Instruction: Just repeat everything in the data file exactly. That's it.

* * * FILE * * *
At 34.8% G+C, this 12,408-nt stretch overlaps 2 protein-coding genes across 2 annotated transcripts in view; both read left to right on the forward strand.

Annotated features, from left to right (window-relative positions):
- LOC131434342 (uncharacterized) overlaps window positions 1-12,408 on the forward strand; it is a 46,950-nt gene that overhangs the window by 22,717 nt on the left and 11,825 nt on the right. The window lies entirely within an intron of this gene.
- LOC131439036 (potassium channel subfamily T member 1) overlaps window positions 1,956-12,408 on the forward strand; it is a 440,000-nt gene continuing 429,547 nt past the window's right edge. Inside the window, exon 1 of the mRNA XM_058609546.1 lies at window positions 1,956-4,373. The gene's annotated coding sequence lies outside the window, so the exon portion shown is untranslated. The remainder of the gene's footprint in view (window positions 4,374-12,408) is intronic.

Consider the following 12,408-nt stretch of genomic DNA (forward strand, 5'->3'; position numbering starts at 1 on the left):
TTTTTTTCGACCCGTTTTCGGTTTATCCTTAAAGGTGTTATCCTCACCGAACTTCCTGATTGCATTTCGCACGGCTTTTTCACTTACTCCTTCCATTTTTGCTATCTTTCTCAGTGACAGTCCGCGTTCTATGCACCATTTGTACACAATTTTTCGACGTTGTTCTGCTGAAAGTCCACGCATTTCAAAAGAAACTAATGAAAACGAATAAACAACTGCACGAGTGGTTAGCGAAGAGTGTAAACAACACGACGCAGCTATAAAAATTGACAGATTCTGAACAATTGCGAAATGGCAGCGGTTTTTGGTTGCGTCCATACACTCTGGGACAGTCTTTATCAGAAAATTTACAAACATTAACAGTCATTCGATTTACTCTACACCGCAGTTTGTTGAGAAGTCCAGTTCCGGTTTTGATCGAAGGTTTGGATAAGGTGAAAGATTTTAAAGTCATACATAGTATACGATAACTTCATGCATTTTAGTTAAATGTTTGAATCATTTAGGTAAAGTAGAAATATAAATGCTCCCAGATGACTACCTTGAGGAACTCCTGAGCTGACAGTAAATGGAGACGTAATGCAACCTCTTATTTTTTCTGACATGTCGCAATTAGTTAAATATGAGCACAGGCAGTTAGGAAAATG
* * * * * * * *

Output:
At 34.8% G+C, this 12,408-nt stretch overlaps 2 protein-coding genes across 2 annotated transcripts in view; both read left to right on the forward strand.

Annotated features, from left to right (window-relative positions):
- LOC131434342 (uncharacterized) overlaps window positions 1-12,408 on the forward strand; it is a 46,950-nt gene that overhangs the window by 22,717 nt on the left and 11,825 nt on the right. The window lies entirely within an intron of this gene.
- LOC131439036 (potassium channel subfamily T member 1) overlaps window positions 1,956-12,408 on the forward strand; it is a 440,000-nt gene continuing 429,547 nt past the window's right edge. Inside the window, exon 1 of the mRNA XM_058609546.1 lies at window positions 1,956-4,373. The gene's annotated coding sequence lies outside the window, so the exon portion shown is untranslated. The remainder of the gene's footprint in view (window positions 4,374-12,408) is intronic.

Consider the following 12,408-nt stretch of genomic DNA (forward strand, 5'->3'; position numbering starts at 1 on the left):
TTTTTTTCGACCCGTTTTCGGTTTATCCTTAAAGGTGTTATCCTCACCGAACTTCCTGATTGCATTTCGCACGGCTTTTTCACTTACTCCTTCCATTTTTGCTATCTTTCTCAGTGACAGTCCGCGTTCTATGCACCATTTGTACACAATTTTTCGACGTTGTTCTGCTGAAAGTCCACGCATTTCAAAAGAAACTAATGAAAACGAATAAACAACTGCACGAGTGGTTAGCGAAGAGTGTAAACAACACGACGCAGCTATAAAAATTGACAGATTCTGAACAATTGCGAAATGGCAGCGGTTTTTGGTTGCGTCCATACACTCTGGGACAGTCTTTATCAGAAAATTTACAAACATTAACAGTCATTCGATTTACTCTACACCGCAGTTTGTTGAGAAGTCCAGTTCCGGTTTTGATCGAAGGTTTGGATAAGGTGAAAGATTTTAAAGTCATACATAGTATACGATAACTTCATGCATTTTAGTTAAATGTTTGAATCATTTAGGTAAAGTAGAAATATAAATGCTCCCAGATGACTACCTTGAGGAACTCCTGAGCTGACAGTAAATGGAGACGTAATGCAACCTCTTATTTTTTCTGACATGTCGCAATTAGTTAAATATGAGCACAGGCAGTTAGGAAAATG